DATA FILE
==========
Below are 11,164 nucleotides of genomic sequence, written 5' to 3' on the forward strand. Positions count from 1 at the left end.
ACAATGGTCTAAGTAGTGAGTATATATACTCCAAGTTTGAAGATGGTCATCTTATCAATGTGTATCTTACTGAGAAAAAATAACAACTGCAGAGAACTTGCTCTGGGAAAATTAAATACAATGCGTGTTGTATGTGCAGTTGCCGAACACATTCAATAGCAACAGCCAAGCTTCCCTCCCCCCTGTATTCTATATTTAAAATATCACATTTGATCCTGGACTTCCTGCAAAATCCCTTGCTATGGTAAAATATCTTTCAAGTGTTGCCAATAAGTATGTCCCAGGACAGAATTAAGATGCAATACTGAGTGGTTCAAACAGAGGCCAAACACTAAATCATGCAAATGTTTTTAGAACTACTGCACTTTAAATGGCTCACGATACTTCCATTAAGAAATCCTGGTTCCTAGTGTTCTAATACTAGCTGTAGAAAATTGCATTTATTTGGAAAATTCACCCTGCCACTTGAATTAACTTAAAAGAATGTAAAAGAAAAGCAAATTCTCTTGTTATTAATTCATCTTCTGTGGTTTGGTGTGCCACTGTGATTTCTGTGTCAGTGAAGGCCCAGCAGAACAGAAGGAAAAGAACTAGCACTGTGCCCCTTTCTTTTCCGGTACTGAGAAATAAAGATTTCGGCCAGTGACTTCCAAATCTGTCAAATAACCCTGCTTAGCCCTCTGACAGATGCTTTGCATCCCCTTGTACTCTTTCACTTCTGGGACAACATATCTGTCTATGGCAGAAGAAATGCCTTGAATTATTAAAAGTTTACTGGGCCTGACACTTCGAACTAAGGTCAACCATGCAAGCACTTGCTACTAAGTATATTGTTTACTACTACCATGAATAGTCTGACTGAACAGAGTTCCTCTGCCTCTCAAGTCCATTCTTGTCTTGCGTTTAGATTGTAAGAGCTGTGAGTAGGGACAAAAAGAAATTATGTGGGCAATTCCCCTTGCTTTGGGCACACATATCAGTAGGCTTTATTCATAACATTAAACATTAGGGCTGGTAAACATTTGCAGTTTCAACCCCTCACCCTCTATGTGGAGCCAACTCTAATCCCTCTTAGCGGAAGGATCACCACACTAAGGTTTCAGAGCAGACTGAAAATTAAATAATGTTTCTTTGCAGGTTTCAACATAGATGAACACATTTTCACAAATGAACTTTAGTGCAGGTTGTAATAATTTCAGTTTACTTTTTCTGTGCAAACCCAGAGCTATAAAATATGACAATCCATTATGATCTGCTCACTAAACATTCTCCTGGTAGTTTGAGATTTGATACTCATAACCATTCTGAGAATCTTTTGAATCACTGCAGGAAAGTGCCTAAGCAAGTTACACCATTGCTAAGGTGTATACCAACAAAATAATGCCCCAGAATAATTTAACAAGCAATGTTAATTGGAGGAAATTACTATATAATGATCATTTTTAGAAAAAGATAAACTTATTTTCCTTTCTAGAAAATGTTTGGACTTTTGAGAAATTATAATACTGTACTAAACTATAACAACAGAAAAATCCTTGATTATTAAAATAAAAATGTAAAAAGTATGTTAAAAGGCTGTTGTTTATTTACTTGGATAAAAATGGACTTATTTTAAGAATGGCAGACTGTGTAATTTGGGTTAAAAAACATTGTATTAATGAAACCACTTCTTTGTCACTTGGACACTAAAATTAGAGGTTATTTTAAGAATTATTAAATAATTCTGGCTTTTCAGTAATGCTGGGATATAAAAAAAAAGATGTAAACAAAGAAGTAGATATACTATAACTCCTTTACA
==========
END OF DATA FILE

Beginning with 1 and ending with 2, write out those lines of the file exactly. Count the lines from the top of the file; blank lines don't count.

Below are 11,164 nucleotides of genomic sequence, written 5' to 3' on the forward strand. Positions count from 1 at the left end.
ACAATGGTCTAAGTAGTGAGTATATATACTCCAAGTTTGAAGATGGTCATCTTATCAATGTGTATCTTACTGAGAAAAAATAACAACTGCAGAGAACTTGCTCTGGGAAAATTAAATACAATGCGTGTTGTATGTGCAGTTGCCGAACACATTCAATAGCAACAGCCAAGCTTCCCTCCCCCCTGTATTCTATATTTAAAATATCACATTTGATCCTGGACTTCCTGCAAAATCCCTTGCTATGGTAAAATATCTTTCAAGTGTTGCCAATAAGTATGTCCCAGGACAGAATTAAGATGCAATACTGAGTGGTTCAAACAGAGGCCAAACACTAAATCATGCAAATGTTTTTAGAACTACTGCACTTTAAATGGCTCACGATACTTCCATTAAGAAATCCTGGTTCCTAGTGTTCTAATACTAGCTGTAGAAAATTGCATTTATTTGGAAAATTCACCCTGCCACTTGAATTAACTTAAAAGAATGTAAAAGAAAAGCAAATTCTCTTGTTATTAATTCATCTTCTGTGGTTTGGTGTGCCACTGTGATTTCTGTGTCAGTGAAGGCCCAGCAGAACAGAAGGAAAAGAACTAGCACTGTGCCCCTTTCTTTTCCGGTACTGAGAAATAAAGATTTCGGCCAGTGACTTCCAAATCTGTCAAATAACCCTGCTTAGCCCTCTGACAGATGCTTTGCATCCCCTTGTACTCTTTCACTTCTGGGACAACATATCTGTCTATGGCAGAAGAAATGCCTTGAATTATTAAAAGTTTACTGGGCCTGACACTTCGAACTAAGGTCAACCATGCAAGCACTTGCTACTAAGTATATTGTTTACTACTACCATGAATAGTCTGACTGAACAGAGTTCCTCTGCCTCTCAAGTCCATTCTTGTCTTGCGTTTAGATTGTAAGAGCTGTGAGTAGGGACAAAAAGAAATTATGTGGGCAATTCCCCTTGCTTTGGGCACACATATCAGTAGGCTTTATTCATAACATTAAACATTAGGGCTGGTAAACATTTGCAGTTTCAACCCCTCACCCTCTATGTGGAGCCAACTCTAATCCCTCTTAGCGGAAGGATCACCACACTAAGGTTTCAGAGCAGACTGAAAATTAAATAATGTTTCTTTGCAGGTTTCAACATAGATGAACACATTTTCACAAATGAACTTTAGTGCAGGTTGTAATAATTTCAGTTTACTTTTTCTGTGCAAACCCAGAGCTATAAAATATGACAATCCATTATGATCTGCTCACTAAACATTCTCCTGGTAGTTTGAGATTTGATACTCATAACCATTCTGAGAATCTTTTGAATCACTGCAGGAAAGTGCCTAAGCAAGTTACACCATTGCTAAGGTGTATACCAACAAAATAATGCCCCAGAATAATTTAACAAGCAATGTTAATTGGAGGAAATTACTATATAATGATCATTTTTAGAAAAAGATAAACTTATTTTCCTTTCTAGAAAATGTTTGGACTTTTGAGAAATTATAATACTGTACTAAACTATAACAACAGAAAAATCCTTGATTATTAAAATAAAAATGTAAAAAGTATGTTAAAAGGCTGTTGTTTATTTACTTGGATAAAAATGGACTTATTTTAAGAATGGCAGACTGTGTAATTTGGGTTAAAAAACATTGTATTAATGAAACCACTTCTTTGTCACTTGGACACTAAAATTAGAGGTTATTTTAAGAATTATTAAATAATTCTGGCTTTTCAGTAATGCTGGGATATAAAAAAAAAGATGTAAACAAAGAAGTAGATATACTATAACTCCTTTACA